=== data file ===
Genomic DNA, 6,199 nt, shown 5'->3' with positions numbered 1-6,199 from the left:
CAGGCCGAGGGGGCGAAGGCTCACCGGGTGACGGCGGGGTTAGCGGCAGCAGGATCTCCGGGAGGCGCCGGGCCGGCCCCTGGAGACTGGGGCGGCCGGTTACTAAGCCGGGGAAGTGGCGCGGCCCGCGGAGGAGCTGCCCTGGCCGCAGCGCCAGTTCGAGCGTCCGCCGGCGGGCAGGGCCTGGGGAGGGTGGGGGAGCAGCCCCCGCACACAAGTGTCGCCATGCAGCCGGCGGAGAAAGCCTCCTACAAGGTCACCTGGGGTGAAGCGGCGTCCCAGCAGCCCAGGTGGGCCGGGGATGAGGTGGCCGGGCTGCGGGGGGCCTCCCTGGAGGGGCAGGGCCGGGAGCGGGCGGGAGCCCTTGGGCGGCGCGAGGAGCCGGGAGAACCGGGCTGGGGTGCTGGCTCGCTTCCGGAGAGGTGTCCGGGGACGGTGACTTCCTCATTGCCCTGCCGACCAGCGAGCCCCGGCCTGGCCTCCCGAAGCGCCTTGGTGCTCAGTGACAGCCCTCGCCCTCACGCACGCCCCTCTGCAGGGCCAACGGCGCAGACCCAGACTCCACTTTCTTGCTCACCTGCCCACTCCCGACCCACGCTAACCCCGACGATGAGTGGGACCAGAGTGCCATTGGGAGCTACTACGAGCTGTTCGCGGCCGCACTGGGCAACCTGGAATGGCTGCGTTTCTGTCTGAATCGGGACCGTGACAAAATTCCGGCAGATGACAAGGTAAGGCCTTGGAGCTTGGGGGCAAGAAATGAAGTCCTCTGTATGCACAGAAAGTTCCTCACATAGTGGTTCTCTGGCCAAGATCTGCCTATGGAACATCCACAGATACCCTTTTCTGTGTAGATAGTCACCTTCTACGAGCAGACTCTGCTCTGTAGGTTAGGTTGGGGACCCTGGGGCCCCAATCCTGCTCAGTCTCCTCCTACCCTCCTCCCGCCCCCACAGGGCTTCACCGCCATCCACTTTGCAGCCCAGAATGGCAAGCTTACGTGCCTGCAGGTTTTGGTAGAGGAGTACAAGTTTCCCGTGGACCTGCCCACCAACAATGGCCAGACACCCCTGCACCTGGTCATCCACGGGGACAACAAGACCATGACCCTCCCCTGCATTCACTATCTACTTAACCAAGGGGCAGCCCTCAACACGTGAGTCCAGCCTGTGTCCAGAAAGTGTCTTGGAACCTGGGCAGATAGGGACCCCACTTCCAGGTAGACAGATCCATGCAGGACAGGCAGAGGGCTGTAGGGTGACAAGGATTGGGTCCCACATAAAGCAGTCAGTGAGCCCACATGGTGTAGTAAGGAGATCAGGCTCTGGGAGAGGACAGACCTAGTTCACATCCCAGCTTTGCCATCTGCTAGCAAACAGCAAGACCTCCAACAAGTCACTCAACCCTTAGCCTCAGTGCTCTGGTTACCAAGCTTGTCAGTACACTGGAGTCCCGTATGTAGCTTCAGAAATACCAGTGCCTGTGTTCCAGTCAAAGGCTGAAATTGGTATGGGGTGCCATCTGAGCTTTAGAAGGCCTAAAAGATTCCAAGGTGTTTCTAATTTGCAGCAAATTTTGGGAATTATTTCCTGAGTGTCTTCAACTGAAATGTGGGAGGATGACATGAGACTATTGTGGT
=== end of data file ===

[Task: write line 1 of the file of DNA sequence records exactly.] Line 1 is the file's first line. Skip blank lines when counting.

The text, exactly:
Genomic DNA, 6,199 nt, shown 5'->3' with positions numbered 1-6,199 from the left: